For centuries, aquaponics has been a proven and efficient method to cultivate organic vegetable crops and fish protein. The same water is constantly cycled through the system, with only 5% lost to evaporation. This technique effectively uses 95% less water than traditional techniques, which makes it a highly sustainable agricultural method, relative to traditional soil-based techniques.
Due to the aforementioned versatility of aquaponics farming, operations can be set up in virtually any space, including busy urban areas and industrial towns. Upcycling unused industrial spaces will help to create fully functioning commercial level farms in urban areas, which greatly reduces food mileage and fuel expenditure on a local level.
One final noteworthy strength of aquaponics is its capacity for total organic production. Since waste material is recycled into usable fertilizer, there is zero chemical input and zero chemical runoff. Natural biochemical processes keep the ecosystem thriving, with minimal maintenance and zero chemical intervention. Resulting crops are fresh tasting, nutrient dense and free of harmful chemical residues.
Is aquaponics the future of farming?
When thinking about the challenge of sustainable agriculture, there is no single solution. Aquaponics resolves a lot of issues faced by its component farming techniques, namely aquaculture and hydroponics, but should not be solely considered the future of sustainable farming. As with any technique, there are drawbacks that must be considered.
One setback being the limited variety of crops that thrive in this environment; not all vegetables are tolerant of constant water exposure, near-neutral pH range and variable temperatures specific to the aquaponics system. Typically, only hydrophytes will thrive in this environment, which imparts a bottleneck on the crop variety to leafy greens and herbaceous plants. But, despite existing limitations with regards to fish and crop choice, aquaponics should still be considered one of many innovative solutions, especially in comparison to other outdated, wasteful farming methods. This technique uses only a fraction of the water of soil-farming and can be done entirely organically, with zero chemical runoff.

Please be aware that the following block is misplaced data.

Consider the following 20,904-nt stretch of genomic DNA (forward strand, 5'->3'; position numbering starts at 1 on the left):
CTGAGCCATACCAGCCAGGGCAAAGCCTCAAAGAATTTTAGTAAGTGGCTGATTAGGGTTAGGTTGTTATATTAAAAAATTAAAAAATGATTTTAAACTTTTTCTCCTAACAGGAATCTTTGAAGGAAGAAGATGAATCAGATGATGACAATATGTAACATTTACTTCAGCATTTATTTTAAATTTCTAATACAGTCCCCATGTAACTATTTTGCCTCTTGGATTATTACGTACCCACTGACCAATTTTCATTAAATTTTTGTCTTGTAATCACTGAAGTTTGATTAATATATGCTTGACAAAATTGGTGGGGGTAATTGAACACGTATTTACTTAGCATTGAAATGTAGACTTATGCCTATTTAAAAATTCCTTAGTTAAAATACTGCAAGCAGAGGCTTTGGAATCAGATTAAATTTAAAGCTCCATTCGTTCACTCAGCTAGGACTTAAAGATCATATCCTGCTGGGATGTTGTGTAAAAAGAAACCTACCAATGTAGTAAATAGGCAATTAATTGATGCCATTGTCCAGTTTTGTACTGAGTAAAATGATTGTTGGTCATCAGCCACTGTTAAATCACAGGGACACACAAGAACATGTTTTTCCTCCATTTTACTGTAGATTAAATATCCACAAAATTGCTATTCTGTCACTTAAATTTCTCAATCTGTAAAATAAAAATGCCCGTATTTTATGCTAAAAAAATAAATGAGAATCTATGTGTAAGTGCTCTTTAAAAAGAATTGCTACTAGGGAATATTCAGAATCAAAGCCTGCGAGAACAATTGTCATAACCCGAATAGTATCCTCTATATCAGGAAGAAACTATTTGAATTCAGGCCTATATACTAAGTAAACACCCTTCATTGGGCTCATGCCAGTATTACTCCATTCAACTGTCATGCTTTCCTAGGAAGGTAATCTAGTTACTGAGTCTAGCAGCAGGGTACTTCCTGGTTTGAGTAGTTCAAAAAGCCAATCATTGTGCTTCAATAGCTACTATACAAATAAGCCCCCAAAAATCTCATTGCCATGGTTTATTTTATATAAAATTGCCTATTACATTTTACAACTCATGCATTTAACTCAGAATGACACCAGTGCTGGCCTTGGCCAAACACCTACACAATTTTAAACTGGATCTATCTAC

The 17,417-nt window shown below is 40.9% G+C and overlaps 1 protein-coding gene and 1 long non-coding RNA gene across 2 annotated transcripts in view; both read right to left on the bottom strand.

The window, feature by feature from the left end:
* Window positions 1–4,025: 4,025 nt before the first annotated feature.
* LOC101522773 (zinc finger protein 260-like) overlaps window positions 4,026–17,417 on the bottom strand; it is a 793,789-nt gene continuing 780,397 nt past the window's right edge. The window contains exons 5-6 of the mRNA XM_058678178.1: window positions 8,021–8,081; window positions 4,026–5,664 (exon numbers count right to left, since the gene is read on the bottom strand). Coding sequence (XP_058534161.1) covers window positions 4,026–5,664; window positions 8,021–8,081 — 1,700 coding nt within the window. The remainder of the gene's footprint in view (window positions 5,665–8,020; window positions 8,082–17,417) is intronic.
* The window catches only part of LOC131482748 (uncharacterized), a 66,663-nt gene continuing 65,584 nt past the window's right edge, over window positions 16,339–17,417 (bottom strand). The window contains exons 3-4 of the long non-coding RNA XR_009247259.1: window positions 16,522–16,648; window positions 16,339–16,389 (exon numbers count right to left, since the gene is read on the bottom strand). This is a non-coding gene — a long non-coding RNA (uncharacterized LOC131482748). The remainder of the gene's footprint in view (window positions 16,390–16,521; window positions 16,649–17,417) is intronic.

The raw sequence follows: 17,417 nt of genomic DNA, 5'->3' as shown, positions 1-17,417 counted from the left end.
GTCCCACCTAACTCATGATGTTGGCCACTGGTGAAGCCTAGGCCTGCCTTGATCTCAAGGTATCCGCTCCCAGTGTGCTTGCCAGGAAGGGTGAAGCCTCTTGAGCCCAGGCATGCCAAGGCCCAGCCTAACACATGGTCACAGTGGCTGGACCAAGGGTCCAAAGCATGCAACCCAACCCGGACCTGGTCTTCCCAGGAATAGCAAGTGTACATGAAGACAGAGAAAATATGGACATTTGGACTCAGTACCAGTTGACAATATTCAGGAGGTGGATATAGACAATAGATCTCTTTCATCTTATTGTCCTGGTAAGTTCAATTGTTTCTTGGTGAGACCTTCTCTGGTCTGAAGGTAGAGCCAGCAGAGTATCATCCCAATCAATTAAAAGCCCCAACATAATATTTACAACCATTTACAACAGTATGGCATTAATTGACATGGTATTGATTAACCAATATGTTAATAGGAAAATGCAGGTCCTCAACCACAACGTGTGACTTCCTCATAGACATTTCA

Are people able to incorporate similar techniques at home? If so, how?
With a small investment in material costs, anyone can set up a fully functioning home aquaponics system! It’s a brilliant way to provide year-round access to fresh vegetables and fish for the family. With minimal maintenance, the at-home system will generate a positive return in just a few months, with lasting turnover year-round.
Depending on the size of the home growing area and the chosen design, the following would be the main components of the small-scale system: (1) fish tank; (2) fish; (3) mineralization tank, where nitrification occurs; (4) media bed, where vegetables grow; (5) pump, which cycles water through the system; (6) heater or chiller, depending on ambient temperature. The final and most important component to a successful at-home aquaponics system is research! Knowledge about the system and its main components is the best way to avoid potential issues and capitalize on crop return.
A big thank you to Emily and Daisy from the AquaGrow farms team, and the Mississauga Food Bank, for this interview and for the efforts in creating a food secure community. If you are looking to learn more about their program, visit https://aquagrowfarms.ca/.
All photos are credited to The Mississauga Food Bank.
Instagram & Facebook: @themississaugafoodbank
Contributed by Alex Blundell, Community Garden Assistant